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Briefings & Documents Menu / Anti-war Briefings Menu / Briefing 118


The Iranian Presidential Election
JNV Anti-War Briefing 118
25 June 2009

This briefing is available as a pdf here.

Posted 25 June 2009.

The disputed Iranian presidential election of 12 June 2009 has sparked massive anti-government protests inside the country, and brutal repression. There has been significant debate outside Iran (including in anti-war circles) as to whether the election was rigged.

Close analysis of the voting figures, and especially the regional pattern of alleged voting, seems to indicate that fraud did take place, though this does not necessarily mean that re-elected President Mahmoud Ahmadinejad did not win the election. We are unlikely ever to know who actually won the election, and it is difficult to know how the Iranian opposition could gain confidence in the result of a re-run election – unless it wins.


There were four candidates in the 2009 presidential elections – two candidates identified as “reformers” and two as “conservatives”. “Conservatives” in Iran generally describe themselves as “principle-ists”, meaning they base their politics on what they claim to be revolutionary and Islamic “principles”. The main reform candidate, Mir-Hossein Moussavi described himself as both reformist and principle-ist (BBC News).

The position of the president in the Iranian constitution is quite limited. “It is the Supreme Leader, not the president, who controls the armed forces and makes decisions on security, defence and major foreign policy issues.” (BBC News)

The Supreme Leader (who is appointed, not elected) is Ayatollah Ali Khamenei.

Fast work

The result of the election was announced just 90 minutes after polls closed – on the basis of counting 5m out of a total of 39.2m votes. (AP, 15 June)

Even more surprising than the speed of the announcement was the scale of Ahmadinejad’s alleged victory - 63% of votes, to only 34% for his main challenger Mir-Hossein Mousavi. This seemed unbelievable to Moussavi’s supporters, given the momentum that had built up behind him in the last weeks of the campaign.

Even more surprising: “Even though Iran’s Electoral Commission allows three days to hear challenges before presenting results to Khamenei for approval, the Supreme Leader rushed to put his seal of approval on the outcome, and warned all political factions to refrain from challenging it.” (Time magazine, 15 June)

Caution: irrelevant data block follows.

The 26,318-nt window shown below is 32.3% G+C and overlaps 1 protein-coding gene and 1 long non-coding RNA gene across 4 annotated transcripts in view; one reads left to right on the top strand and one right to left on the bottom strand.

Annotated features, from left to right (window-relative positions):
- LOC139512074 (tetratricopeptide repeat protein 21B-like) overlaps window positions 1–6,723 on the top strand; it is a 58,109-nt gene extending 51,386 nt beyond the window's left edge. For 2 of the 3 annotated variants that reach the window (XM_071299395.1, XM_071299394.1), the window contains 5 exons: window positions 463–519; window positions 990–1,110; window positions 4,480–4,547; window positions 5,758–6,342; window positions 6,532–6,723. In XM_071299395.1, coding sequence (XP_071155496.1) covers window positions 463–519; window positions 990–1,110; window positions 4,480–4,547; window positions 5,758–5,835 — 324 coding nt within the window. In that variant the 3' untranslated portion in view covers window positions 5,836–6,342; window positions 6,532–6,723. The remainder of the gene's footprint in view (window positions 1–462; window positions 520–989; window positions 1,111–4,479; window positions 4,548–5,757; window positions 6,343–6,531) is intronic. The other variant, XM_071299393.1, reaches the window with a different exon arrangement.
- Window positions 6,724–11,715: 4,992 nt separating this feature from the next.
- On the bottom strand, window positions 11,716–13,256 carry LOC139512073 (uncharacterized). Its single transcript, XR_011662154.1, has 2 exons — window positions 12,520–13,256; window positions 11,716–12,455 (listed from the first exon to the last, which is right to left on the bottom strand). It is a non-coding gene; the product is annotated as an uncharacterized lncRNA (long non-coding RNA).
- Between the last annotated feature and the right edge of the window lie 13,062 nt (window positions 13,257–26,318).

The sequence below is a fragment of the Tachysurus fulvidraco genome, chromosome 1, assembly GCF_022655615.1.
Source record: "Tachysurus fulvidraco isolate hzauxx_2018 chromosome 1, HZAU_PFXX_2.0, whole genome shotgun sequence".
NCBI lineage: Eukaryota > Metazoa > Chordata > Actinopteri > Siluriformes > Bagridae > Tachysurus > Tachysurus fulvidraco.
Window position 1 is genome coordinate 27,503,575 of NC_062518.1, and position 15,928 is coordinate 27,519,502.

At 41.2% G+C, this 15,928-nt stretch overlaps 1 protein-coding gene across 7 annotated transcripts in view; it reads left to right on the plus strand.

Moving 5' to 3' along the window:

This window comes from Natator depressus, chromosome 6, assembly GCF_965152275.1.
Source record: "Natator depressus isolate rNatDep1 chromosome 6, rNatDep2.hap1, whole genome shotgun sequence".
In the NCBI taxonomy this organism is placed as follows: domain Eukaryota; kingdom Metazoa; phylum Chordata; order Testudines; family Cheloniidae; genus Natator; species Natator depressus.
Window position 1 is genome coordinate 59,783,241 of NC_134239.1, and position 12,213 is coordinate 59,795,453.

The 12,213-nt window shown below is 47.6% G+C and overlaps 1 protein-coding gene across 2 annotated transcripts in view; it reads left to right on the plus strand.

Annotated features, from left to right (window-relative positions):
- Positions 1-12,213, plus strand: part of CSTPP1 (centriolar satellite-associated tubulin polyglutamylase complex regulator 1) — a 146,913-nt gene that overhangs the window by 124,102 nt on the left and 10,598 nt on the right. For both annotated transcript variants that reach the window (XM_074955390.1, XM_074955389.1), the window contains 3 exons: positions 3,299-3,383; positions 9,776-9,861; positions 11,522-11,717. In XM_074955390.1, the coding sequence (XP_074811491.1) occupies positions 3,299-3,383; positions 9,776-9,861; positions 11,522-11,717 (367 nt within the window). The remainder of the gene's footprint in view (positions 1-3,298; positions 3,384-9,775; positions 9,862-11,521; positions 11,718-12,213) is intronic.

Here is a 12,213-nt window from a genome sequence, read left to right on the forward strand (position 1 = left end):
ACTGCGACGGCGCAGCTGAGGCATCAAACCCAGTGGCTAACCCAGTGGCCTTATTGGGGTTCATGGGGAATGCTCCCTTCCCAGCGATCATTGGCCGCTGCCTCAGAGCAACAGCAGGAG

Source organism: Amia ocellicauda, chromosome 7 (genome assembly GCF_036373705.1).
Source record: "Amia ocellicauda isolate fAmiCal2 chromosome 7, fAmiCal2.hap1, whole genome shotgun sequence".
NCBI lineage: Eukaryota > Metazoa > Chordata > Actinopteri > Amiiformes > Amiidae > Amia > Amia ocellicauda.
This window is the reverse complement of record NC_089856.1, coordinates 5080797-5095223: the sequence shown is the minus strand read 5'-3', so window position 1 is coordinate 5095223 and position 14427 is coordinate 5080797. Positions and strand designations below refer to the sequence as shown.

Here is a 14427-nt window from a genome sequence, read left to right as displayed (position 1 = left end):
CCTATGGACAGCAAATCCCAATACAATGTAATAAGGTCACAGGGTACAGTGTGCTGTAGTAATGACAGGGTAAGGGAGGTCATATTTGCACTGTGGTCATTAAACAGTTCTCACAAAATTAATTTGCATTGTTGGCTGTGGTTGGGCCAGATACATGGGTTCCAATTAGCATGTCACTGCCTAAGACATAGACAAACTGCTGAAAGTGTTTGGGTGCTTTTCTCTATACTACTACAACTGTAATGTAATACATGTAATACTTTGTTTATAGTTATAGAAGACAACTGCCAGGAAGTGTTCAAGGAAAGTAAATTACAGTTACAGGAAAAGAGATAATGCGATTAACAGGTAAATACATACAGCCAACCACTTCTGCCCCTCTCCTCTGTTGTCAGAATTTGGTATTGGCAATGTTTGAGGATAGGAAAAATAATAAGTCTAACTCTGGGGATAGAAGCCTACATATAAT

The unreliable polls

The first Western argument in support of Ahmadinejad’s victory came from an unexpected quarter, the right-wing US Terror-Free Tomorrow (TFT) organization, which conducted a telephone poll of 1,001 voters inside Iran from 11-20 May covering all 30 provinces of Iran, “with a margin of error of +/- 3.1 percent”.

The TFT poll results: Ahmadinejad (34%); Moussavi (14%); Mehdi Karoubi (reformist, 2%) and Mohsen Rezai (principle-ist, 1%).

Ken Ballen and Patrick Doherty, directors of the poll, wrote in the Washington Post that: “our nationwide public opinion survey of Iranians three weeks before the vote showed Ahmadinejad leading by a more than 2 to 1 margin - greater than his actual apparent margin of victory in Friday’s election.” (15 June)

This was cited approvingly by, among others, Seumas Milne in the Guardian. Milne suggested that “most official figures don’t look so implausible” and that “it’s hard to believe that rigging alone could account for the 11 million-vote gap between the main contenders”. (18 June, p.33)

There are many problems with this interpretation of the TFT poll, not the least of which are that (a) it gave Ahmadinejad a result 29% short of his alleged victory; (b) it was taken only a week into the campaign, before the Moussavi bandwagon began rolling. (For biting comments by region specialist Juan Cole)

There were other opinion polls. Martin Fletcher of The Times comments: “Of the last dozen polls, seven put Mr Mousavi ahead, with leads of up to 41.5 per cent, while five had Mr Ahmadinejad ahead, with leads of up to 37 per cent. They are, in short, all but useless.” (18 June, p.7)